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Behavioral Economics and Social Exclusion: Can Interventions Overcome Prejudice?

In: Inequality and Growth: Patterns and Policy

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  • Karla Hoff

    (World Bank)

Abstract

In many societies, broad segments of the population are barred from full human rights and full participation in society: they are “socially excluded” (World Bank 2013). Social scientists seek to understand the mechanisms by which exclusion occurs in order to determine how to mitigate it. The rational actor model assumes that individuals see all their options objectively, reason without bias, know what is in their self-interest, and act accordingly. The model implies that the dismantling of exploitative structures and unjust, formal barriers to certain groups in markets, schools, and neighborhoods are “all” that is required to end social exclusion.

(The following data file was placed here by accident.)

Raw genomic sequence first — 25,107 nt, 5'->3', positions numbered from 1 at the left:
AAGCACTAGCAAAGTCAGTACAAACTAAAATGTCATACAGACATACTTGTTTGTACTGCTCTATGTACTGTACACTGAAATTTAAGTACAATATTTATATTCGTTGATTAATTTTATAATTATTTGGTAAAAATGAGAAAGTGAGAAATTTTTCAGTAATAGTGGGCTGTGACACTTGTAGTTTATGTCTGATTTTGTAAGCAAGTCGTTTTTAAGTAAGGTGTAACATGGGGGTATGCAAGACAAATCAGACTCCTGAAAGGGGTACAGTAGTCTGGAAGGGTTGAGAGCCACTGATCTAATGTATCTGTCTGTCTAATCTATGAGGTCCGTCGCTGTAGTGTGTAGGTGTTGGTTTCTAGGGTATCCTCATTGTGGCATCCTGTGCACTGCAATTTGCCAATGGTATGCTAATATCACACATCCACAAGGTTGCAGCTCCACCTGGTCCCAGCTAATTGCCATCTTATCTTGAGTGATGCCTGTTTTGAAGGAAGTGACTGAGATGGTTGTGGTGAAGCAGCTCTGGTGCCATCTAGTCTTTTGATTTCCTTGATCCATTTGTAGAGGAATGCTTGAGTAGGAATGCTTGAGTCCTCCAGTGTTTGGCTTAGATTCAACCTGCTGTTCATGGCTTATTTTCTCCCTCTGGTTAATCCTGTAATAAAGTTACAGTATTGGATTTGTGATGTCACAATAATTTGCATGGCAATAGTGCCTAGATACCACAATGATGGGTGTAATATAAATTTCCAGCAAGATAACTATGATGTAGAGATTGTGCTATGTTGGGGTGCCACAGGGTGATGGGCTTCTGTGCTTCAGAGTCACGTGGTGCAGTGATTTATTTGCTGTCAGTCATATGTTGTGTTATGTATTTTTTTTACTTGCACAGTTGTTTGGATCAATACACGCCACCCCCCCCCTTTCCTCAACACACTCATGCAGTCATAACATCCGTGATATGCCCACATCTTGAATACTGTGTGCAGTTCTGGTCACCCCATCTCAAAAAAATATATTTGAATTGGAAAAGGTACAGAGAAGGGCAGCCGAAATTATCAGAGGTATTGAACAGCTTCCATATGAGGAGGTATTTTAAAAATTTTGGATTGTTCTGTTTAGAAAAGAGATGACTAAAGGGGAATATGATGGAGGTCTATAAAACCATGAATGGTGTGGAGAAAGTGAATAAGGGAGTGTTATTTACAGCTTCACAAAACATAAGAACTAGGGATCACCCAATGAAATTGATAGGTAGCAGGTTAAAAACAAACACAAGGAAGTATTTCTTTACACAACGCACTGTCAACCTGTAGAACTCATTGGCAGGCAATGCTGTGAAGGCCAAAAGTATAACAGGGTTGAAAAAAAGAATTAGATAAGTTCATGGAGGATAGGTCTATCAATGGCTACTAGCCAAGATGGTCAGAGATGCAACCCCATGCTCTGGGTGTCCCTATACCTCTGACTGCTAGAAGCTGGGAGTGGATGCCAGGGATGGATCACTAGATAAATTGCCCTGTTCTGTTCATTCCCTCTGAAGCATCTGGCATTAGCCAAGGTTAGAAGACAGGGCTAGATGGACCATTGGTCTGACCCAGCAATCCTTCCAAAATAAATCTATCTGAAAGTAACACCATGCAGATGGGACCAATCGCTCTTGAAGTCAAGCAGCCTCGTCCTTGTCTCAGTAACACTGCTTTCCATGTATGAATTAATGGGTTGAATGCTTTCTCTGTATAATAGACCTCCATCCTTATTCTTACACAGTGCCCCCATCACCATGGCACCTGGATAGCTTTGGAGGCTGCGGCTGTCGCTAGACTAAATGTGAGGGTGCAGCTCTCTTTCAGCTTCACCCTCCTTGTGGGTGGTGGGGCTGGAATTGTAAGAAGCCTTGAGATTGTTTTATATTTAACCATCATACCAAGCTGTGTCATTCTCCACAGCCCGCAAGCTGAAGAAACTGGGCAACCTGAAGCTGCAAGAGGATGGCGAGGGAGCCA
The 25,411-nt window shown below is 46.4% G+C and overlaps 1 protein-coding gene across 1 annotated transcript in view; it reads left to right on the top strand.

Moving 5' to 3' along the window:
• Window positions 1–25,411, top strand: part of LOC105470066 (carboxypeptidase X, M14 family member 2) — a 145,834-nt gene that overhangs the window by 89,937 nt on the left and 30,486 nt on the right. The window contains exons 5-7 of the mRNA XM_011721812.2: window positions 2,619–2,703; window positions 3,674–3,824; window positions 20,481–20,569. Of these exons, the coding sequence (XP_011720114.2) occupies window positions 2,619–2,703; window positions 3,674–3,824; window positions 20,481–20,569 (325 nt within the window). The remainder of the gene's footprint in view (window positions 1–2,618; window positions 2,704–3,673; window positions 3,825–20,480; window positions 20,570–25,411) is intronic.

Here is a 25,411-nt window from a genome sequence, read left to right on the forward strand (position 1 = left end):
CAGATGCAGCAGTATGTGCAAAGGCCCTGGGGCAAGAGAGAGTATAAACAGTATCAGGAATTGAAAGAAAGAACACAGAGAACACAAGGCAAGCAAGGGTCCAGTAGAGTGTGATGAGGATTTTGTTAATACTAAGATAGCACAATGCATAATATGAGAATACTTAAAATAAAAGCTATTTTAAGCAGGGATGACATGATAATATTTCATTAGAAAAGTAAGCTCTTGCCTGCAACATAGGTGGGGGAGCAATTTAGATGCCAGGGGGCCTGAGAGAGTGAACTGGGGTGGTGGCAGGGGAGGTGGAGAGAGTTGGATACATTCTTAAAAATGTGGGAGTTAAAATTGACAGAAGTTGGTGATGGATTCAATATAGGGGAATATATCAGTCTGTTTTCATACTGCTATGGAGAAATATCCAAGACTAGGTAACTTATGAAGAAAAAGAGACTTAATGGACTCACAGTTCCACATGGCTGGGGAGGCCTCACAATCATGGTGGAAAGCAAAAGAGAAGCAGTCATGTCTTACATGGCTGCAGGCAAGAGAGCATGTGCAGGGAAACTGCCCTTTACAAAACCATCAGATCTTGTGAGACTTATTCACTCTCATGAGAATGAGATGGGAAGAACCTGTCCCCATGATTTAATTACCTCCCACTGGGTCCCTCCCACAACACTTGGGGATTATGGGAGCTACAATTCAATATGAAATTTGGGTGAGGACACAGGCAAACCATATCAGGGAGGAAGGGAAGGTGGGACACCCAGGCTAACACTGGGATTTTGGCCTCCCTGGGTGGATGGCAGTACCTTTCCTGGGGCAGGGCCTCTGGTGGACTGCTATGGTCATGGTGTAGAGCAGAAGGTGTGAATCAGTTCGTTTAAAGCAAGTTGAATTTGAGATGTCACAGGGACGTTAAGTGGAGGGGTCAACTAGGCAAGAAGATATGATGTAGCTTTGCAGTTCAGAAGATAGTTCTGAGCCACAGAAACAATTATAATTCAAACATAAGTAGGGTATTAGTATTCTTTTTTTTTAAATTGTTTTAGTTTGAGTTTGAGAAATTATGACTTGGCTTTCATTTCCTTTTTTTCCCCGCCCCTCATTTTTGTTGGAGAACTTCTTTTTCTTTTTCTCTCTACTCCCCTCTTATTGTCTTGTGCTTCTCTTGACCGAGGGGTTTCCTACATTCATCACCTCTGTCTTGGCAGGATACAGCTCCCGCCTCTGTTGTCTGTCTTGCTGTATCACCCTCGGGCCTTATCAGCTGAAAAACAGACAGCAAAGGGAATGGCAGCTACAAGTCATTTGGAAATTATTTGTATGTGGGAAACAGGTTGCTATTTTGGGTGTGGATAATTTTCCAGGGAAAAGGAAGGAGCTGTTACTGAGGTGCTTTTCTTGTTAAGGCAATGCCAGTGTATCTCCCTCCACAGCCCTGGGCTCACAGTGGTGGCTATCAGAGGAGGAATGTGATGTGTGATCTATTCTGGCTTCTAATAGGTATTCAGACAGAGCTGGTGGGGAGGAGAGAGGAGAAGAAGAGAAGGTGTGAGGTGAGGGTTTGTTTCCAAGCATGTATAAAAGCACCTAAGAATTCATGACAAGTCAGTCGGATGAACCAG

Suggested Citation

  • Karla Hoff, 2016. "Behavioral Economics and Social Exclusion: Can Interventions Overcome Prejudice?," International Economic Association Series, in: Kaushik Basu & Joseph E. Stiglitz (ed.), Inequality and Growth: Patterns and Policy, chapter 6, pages 172-200, Palgrave Macmillan.
  • Handle: RePEc:pal:intecp:978-1-137-55454-3_6
    DOI: 10.1057/9781137554543_6
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    1. Wozniak, David & MacNeill, Timothy, 2020. "Racial discrimination in the lab: Evidence of statistical and taste-based discrimination," Journal of Behavioral and Experimental Economics (formerly The Journal of Socio-Economics), Elsevier, vol. 85(C).

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